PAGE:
It is fortunate that Pinellas County school superintendent Julie Janssen ordered a review of spending in the district's operations departments. Otherwise, a bid-rigging scheme allegedly operated for three years by two school district employees might still be picking the pockets of taxpayers. Four men have been arrested and charged with racketeering, but still unanswered is an important question: Why did it take so long to discover, investigate and shut down this scam?
Alan L. Smith and Paul Jensen worked together as planners in the district maintenance department. Paul Jensen's son, Heath Jensen, operated a private business he called Jensen Lawn Care and also did subcontracting work for a friend, Robert Sciarra, owner of Sciarra Lawn Care.
School district investigators say that Alan Smith and Paul Jensen manipulated the district's bid process to award 147 contracts — many for just spreading mulch on school playgrounds — to Sciarra starting in January 2006 for a total cost to the taxpayers of $842,188. That's double the price other contractors say they would charge.
Investigators allege that Sciarra gave half the money he received from the school district to his friend Heath Jensen, who then allegedly funneled half that amount back to his father, district employee Paul Jensen. According to an affidavit by district investigators, Paul Jensen collected more than $212,000 during the three years the scheme operated. Investigators found no evidence of checks written to Smith, but they still are investigating other potential avenues of compensation.
The Pinellas County School District has rules about hiring contractors. For any contract worth $6,000 to $25,000, the district must get three quotes and give the job to the lowest bidder. The district must advertise for sealed bids for jobs over $25,000. Jobs that are similar are supposed to be aggregated.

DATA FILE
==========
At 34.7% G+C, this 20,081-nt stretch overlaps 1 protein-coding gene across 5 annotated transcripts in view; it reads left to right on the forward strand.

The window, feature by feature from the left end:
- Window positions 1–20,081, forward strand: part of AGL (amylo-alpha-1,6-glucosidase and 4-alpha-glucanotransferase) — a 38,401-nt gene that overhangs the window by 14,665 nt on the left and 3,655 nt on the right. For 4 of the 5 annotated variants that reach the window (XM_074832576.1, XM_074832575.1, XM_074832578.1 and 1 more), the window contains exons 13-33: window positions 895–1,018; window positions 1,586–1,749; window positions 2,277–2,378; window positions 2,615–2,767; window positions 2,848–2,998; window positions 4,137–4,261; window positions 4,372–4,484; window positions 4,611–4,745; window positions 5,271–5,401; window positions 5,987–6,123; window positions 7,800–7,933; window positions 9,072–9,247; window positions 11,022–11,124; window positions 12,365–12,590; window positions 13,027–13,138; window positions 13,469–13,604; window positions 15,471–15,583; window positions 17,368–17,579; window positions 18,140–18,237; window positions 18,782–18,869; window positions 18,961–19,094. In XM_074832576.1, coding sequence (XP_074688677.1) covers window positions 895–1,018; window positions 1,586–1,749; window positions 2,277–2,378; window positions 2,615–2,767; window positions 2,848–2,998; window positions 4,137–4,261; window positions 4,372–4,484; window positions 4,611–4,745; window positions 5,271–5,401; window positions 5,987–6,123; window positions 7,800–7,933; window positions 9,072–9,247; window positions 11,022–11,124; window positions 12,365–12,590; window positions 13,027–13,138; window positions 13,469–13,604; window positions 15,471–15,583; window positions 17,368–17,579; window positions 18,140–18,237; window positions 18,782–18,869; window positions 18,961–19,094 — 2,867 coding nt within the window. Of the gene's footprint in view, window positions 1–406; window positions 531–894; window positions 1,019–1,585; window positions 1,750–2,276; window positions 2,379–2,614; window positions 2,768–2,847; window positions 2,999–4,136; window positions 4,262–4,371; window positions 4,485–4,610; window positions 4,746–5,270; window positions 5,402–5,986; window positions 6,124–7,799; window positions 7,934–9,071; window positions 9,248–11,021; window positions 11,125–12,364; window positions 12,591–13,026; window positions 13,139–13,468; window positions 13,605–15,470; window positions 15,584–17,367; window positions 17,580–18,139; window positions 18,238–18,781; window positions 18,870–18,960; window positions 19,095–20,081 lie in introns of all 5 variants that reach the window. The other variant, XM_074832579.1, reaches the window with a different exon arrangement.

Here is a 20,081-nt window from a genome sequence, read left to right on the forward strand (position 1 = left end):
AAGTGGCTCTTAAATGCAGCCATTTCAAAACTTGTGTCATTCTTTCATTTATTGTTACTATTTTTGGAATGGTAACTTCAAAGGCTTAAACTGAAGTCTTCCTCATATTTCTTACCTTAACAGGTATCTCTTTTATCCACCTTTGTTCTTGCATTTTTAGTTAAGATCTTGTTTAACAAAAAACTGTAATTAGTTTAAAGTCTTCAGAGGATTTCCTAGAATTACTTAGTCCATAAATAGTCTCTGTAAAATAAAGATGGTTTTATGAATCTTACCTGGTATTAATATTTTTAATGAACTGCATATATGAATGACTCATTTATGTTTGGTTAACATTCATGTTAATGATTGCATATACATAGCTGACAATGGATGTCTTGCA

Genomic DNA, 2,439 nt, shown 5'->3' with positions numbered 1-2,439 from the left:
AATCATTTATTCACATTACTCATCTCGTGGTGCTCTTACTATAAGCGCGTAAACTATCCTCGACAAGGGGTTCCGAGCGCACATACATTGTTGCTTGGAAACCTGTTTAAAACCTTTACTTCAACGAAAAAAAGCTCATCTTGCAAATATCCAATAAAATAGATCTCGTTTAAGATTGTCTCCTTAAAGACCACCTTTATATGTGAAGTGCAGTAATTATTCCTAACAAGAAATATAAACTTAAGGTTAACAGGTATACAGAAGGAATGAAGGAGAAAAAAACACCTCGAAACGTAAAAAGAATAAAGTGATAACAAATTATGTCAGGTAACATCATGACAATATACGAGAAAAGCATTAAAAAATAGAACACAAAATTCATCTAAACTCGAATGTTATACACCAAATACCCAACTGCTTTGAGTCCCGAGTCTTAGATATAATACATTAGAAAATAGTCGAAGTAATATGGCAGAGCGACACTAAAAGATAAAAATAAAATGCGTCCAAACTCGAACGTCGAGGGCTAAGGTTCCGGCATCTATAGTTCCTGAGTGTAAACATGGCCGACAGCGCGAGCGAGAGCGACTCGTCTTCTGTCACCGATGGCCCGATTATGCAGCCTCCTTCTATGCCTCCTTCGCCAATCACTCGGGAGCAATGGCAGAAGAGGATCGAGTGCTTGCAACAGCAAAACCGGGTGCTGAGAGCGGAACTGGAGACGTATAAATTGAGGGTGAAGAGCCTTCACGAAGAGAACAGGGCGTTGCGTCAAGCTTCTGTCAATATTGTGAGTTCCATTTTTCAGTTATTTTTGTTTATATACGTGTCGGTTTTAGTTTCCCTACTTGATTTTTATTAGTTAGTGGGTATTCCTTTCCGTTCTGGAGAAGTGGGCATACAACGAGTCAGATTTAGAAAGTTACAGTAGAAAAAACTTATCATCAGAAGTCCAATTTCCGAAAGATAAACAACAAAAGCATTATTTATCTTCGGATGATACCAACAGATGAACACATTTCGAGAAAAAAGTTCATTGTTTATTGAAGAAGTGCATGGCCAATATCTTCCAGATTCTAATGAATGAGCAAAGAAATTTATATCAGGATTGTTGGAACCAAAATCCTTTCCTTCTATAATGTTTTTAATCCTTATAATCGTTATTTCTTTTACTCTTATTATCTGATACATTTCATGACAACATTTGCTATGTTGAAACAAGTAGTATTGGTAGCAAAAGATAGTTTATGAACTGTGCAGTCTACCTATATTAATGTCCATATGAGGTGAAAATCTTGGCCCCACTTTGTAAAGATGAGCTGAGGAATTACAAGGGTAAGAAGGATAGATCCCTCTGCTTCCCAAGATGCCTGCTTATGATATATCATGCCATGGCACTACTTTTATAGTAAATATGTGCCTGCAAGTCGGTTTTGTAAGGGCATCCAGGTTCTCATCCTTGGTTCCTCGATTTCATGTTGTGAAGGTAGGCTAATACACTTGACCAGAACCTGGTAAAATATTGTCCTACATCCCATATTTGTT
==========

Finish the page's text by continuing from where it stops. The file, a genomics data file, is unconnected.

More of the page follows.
But investigators say Smith and Paul Jensen didn't follow the rules. Playground mulching contracts that should have been aggregated instead were awarded by school so they didn't reach the threshold requiring public advertisement. When bids were necessary, investigators say Smith recruited two local companies to submit sham high bids so Sciarra would be the low bidder. Those two companies allegedly got contracts for demolition work on school campuses.
The scheme was uncovered after officials carrying out superintendent Janssen's December 2008 directive found a suspicious number of contracts awarded to Sciarra. Smith and Paul Jensen quit their jobs in recent weeks and Tuesday were charged along with Heath Jensen and Sciarra.
Janssen has more work to do. She needs to find out why there wasn't better oversight and auditing of Smith and Jensen's spending and determine whether there are similar gaps in other departments. Hundreds of thousands of dollars went to waste while nobody was looking.